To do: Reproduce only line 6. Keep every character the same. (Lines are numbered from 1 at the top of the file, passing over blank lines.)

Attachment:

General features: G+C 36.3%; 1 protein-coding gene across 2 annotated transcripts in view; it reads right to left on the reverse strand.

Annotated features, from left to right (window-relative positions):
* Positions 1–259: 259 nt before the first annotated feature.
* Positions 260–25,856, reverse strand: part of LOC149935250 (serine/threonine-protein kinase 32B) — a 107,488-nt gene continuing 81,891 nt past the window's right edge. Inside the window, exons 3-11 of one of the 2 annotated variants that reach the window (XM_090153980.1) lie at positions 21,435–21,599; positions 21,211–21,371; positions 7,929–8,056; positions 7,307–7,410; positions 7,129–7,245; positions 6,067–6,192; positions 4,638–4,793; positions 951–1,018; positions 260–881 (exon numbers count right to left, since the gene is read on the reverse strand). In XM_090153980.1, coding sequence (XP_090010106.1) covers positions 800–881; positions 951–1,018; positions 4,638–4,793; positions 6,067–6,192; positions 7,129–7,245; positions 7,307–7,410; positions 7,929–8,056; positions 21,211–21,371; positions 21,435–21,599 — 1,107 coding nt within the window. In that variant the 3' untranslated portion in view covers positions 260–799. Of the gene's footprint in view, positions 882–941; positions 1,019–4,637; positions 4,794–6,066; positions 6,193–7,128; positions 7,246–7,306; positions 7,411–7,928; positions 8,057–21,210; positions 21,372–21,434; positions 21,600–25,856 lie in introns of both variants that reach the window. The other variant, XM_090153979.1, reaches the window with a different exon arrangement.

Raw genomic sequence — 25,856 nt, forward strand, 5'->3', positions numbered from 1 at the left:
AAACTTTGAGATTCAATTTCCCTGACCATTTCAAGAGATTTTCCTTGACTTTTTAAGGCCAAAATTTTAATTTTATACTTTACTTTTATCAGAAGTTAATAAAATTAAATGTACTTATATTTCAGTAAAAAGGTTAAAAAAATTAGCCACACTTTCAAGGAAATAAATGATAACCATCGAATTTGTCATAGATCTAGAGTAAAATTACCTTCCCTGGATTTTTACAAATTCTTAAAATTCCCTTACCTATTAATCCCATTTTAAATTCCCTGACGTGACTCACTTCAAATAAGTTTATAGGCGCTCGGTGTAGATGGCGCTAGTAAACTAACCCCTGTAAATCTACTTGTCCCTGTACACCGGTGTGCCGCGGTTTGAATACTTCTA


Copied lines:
AAACTTTGAGATTCAATTTCCCTGACCATTTCAAGAGATTTTCCTTGACTTTTTAAGGCCAAAATTTTAATTTTATACTTTACTTTTATCAGAAGTTAATAAAATTAAATGTACTTATATTTCAGTAAAAAGGTTAAAAAAATTAGCCACACTTTCAAGGAAATAAATGATAACCATCGAATTTGTCATAGATCTAGAGTAAAATTACCTTCCCTGGATTTTTACAAATTCTTAAAATTCCCTTACCTATTAATCCCATTTTAAATTCCCTGACGTGACTCACTTCAAATAAGTTTATAGGCGCTCGGTGTAGATGGCGCTAGTAAACTAACCCCTGTAAATCTACTTGTCCCTGTACACCGGTGTGCCGCGGTTTGAATACTTCTA